Sugar Shake for Varroa Check

Varroa mite (Varroa destructor and Varroa jacobsoni) is a serious, exotic parasite of adult European honey bees and their brood.

This simple sugar shake detection method is now used by many beekeepers throughout Australia.

The collection of bees from hives, as described below, may agitate hive bees, including guard bees. People inexperienced in handling bees should first read Safe beekeeping practices.


  1. Half fill the bucket with clean water.
  2. Place a heaped tablespoon of icing sugar into the jar after removing.
  3. Light a smoker and open a hive to be tested.
  4. Shake some bees from 3 combs containing honey bee brood onto a double thickness of newspaper or upturned hive lid placed on the ground. If brood is not present, shake bees from 1 comb taken from the centre of the cluster of bees. If you find the queen on these combs, place her back into the hive.
  5. Scoop or pour about 300 bees (half a cup) into the jar. Place the lid on the jar to prevent bees from escaping.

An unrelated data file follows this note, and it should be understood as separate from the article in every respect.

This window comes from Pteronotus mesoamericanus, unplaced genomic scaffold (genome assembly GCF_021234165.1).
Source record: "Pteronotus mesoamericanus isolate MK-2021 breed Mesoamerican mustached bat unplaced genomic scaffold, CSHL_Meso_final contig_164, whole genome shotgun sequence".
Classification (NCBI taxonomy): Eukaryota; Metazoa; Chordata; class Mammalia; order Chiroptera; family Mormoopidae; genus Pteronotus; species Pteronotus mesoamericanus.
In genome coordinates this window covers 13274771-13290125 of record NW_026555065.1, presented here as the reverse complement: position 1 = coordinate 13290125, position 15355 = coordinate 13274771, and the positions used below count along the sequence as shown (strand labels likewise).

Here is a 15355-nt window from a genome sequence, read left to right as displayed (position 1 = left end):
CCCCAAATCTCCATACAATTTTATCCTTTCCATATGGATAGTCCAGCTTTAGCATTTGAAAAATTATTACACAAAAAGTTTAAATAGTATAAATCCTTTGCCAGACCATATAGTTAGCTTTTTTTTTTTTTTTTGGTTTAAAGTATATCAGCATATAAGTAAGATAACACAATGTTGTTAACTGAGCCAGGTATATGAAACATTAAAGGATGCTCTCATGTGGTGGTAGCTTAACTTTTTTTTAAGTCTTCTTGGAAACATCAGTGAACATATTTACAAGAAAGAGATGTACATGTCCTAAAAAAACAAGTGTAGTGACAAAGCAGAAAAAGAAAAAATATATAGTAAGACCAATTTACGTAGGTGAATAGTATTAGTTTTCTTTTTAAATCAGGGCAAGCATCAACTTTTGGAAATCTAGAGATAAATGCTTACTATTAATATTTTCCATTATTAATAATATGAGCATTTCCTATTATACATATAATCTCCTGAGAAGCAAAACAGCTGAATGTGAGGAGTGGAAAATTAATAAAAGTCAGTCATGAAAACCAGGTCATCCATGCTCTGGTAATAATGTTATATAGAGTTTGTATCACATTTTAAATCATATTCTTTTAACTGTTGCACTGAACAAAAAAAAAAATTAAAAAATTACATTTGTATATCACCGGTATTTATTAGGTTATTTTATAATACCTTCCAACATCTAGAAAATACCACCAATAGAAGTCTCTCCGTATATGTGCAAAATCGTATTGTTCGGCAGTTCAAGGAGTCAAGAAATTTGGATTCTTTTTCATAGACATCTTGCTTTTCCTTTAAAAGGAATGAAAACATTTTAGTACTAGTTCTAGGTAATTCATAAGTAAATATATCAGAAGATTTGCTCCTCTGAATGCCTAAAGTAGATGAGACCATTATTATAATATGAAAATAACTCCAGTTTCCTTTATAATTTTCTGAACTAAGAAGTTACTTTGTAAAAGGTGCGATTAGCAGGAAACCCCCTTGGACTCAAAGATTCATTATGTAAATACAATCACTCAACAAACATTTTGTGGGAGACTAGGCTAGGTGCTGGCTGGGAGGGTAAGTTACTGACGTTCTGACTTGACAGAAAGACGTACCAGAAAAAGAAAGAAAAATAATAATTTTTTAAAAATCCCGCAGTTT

6. Gently rotate the jar for 2 minutes ensuring all bees are dusted with sugar. Wait 2 to 3 minutes, and rotate the jar a second time for 2 minutes. Be careful not to lose any sugar. (You can reassemble your hive during this waiting period).
  7. Gently shake the icing sugar (and any mites) through the holes in the lid into the bucket half filled with water. The sugar will dissolve and any mites will float on the surface of the water. Do the shaking in a sheltered position protected from strong wind that could blow mites away.
  8. Release the bees from the jar onto the ground close to the hive entrance in case the queen is present.


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